The second book was Emmy's Question. I approached this book with a healthy amount of skepticism. It's the sort of topic you expect to be addressed on after-school specials. When done well, it can be a memorable classic, when not done well, it can be turgid and heavy-handed. I was pleased that this book firmly fell into the first category. From the very first paragraph, I was hooked and couldn't stop reading until I'd finished the book.

Emmy is a young girl with an alcoholic mother. The entire story is told from her perspective as she struggles to understand something far beyond her experience. She takes the reader with her as she learns more about her mother's disease and how not to take responsibility for it.

Both books were highly satisfying reads.

Thursday, February 14, 2008

Edward Albee quotes

I was updating some profiles on Book Help Web today (adding new publication, death dates, new awards, etc.), when I came across these wonderful quotes by Edward Albee:

What could be worse than getting to the end of your life and realizing you hadn't lived it?

A usefully lived life is probably going to be, ultimately, more satisfying.

Writing should be useful. If it can't instruct people a little bit more about the responsibilities of consciousness, there's no point in doing it.

If you're willing to fail interestingly, you tend to succeed interestingly.

That's what happens in plays, yes? The shit hits the fan.

Creativity is magic. Don't examine it too closely.

Wednesday, February 13, 2008

Challenge List

Yesterday I blogged about the Juvenile Fiction challenge. Here is the list I'm working with:

Contemporary/Realistic Fiction
Emmy's Question
The Pale Surface of Things

Poetry, Drama, or Humor (any of these will work)
The Triple Chocolate Brownie Genius

Sports, Mystery, Supernatural/Paranormal (any of these will work)
The Secret Zoo

Fantasy or Science Fiction
The King and Fire Chanter
Seeing Redd

Historical Fiction
The Red Scarf
The Pirate Hunter: Book II

Voices from the Village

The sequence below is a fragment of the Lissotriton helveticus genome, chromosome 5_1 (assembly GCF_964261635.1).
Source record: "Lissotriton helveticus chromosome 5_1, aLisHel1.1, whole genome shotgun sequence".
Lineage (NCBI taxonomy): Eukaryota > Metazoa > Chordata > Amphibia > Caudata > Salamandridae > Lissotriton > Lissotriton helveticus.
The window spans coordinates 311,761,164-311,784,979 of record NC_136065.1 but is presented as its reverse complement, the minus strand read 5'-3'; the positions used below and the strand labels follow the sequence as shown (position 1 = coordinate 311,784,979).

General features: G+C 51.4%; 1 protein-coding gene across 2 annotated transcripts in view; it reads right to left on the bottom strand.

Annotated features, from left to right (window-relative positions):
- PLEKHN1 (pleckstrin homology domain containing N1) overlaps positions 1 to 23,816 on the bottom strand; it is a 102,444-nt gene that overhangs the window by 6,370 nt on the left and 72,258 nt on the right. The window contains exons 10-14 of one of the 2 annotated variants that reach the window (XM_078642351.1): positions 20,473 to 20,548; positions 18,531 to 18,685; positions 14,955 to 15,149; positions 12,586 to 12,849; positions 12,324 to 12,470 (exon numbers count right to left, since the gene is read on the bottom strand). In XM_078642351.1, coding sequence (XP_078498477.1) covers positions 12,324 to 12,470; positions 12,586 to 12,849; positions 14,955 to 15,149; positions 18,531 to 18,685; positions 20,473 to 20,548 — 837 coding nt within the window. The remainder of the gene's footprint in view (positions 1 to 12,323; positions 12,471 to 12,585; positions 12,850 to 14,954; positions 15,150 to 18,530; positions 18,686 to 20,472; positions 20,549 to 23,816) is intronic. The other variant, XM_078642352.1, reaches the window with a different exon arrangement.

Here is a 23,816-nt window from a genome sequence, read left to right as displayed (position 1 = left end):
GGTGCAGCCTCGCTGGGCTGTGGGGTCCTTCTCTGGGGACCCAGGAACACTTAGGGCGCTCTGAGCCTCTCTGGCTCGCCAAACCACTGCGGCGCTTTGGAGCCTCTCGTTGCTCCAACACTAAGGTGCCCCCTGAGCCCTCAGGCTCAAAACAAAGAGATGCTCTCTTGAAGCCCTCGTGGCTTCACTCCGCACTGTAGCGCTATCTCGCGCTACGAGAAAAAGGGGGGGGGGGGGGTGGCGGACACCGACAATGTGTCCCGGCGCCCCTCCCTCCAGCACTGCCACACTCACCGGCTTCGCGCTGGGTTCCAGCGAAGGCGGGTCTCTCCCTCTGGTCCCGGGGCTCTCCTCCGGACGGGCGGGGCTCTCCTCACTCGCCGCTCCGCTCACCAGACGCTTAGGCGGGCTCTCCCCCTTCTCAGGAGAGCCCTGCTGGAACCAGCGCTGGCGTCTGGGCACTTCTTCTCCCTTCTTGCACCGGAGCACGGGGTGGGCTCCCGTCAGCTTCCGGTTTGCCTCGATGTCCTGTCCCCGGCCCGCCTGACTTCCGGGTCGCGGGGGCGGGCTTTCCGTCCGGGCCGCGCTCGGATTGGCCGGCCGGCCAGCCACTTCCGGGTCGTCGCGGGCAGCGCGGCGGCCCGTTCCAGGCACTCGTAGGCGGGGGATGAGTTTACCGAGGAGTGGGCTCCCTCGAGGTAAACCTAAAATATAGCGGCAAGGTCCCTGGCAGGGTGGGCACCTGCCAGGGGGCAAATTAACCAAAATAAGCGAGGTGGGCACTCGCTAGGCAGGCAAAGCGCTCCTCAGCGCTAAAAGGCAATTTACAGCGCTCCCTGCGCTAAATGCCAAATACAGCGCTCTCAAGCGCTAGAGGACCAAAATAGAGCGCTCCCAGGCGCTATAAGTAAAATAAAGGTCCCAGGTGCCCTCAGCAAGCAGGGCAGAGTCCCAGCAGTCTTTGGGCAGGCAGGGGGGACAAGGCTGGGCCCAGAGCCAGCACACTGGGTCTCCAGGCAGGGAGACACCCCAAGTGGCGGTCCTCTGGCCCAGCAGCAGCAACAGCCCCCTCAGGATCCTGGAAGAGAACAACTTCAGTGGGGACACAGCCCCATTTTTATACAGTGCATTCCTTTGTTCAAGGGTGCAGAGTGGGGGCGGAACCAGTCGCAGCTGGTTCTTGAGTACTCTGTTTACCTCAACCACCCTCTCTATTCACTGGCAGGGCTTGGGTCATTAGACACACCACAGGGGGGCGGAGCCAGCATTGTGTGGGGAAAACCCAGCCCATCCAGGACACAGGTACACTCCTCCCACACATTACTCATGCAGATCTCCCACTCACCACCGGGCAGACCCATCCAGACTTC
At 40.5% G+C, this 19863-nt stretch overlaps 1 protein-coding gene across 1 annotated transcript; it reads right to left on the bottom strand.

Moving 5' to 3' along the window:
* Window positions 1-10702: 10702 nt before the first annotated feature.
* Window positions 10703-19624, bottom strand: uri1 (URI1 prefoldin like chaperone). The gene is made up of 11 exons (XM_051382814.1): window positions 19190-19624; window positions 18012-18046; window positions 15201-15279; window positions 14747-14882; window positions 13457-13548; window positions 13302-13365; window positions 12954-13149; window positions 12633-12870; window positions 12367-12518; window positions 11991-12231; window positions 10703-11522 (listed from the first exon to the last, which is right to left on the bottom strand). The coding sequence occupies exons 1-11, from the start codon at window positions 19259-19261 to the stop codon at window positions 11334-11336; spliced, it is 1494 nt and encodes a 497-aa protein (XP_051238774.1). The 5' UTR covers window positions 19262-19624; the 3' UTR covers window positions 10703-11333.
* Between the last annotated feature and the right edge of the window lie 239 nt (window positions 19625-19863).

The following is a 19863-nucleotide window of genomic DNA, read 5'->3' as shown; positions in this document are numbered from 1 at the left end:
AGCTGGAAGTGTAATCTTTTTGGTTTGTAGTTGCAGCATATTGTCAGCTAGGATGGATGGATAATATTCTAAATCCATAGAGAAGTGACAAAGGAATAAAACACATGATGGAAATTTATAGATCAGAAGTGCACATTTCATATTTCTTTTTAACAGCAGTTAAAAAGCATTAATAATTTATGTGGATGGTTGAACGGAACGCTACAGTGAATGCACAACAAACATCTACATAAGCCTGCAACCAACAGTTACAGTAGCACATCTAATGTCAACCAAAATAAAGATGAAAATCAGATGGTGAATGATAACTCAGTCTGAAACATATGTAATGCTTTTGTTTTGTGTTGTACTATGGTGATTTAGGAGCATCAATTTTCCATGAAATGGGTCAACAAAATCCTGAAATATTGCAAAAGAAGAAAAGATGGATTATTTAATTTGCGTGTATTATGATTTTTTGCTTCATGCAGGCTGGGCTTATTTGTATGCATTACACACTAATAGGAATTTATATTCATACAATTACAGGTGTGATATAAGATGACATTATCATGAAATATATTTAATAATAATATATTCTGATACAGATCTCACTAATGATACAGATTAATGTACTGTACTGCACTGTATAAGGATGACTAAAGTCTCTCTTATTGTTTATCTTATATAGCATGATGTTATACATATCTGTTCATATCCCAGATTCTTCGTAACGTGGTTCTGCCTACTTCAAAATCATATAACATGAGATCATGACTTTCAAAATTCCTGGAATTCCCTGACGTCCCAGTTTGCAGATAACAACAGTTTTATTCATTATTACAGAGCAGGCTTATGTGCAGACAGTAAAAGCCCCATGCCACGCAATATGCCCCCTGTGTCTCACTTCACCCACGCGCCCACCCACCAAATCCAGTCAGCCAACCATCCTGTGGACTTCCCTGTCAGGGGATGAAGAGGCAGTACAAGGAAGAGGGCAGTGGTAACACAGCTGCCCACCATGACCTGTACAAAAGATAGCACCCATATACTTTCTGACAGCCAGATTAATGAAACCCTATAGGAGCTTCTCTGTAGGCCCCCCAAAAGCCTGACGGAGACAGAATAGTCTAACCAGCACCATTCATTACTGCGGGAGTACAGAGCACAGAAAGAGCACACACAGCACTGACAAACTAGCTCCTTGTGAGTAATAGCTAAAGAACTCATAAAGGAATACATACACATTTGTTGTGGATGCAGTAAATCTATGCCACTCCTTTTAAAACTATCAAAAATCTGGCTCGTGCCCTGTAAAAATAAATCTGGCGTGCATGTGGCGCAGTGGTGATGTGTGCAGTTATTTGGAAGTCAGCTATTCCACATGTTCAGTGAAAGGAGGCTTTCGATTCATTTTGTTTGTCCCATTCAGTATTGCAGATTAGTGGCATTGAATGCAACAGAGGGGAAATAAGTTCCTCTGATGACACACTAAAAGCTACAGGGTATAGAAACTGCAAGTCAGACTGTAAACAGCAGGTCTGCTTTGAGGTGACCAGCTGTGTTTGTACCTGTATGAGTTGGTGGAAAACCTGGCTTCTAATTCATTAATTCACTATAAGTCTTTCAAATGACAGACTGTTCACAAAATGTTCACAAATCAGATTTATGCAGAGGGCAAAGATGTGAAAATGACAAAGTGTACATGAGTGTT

Classic “juvenile” fiction (first published pre-1920)
Undecided--I'm going to have to take a trip to the library before I decide on this one. I may go with "Through the Looking Glass" by Lewis Carroll. I think I've only ever read excerpts from that one.

Graphic Novel
Still thinking; "The Sandman" isn't really young adult literature

Still thinking--again, it will require a trip to the library.

Tuesday, February 12, 2008

Juvenile fiction/Young Adult fiction

I'll confess, I'm a juvenile fiction junkie. It frustrates my husband to no end as he thinks I should be reading something with more substance--or at least more adult in nature. For now, I've bought time because I tell him that I'm evaluating books for our son to read.

However, he and I both know it goes beyond that. It really is one of my favorite genres. There is a great deal of discipline involved with writing young adult fiction and it takes a very talented author to do it well. Some of the best writing takes place in so-called children's books, especially when the authors have a real respect for their audience and don't buy into the philosophy that you have to use small words when talking to children.

I've been on a juvenile fiction kick lately, reading one or two novels a night from a stack of books that were published in the past two years. I've been really impressed with what I've read, especially since some of them I was skeptical about the chosen topics and didn't have very high expectations for them. One in particular (which I'll review and blog sometime soon) absolutely blew me away.

At any rate, in my wanderings over the Web, I came across this challenge. It's a Young Adult Literature Challenge. It's a challenge that was too fun to pass up. I'll blog about it here--I need to get back in the book blogging habit anyway and share some reviews along the way.

If you find this sort of thing interesting, let me know and I'll dig up a few more. Perhaps one day we'll even have a Book Help Web challenge.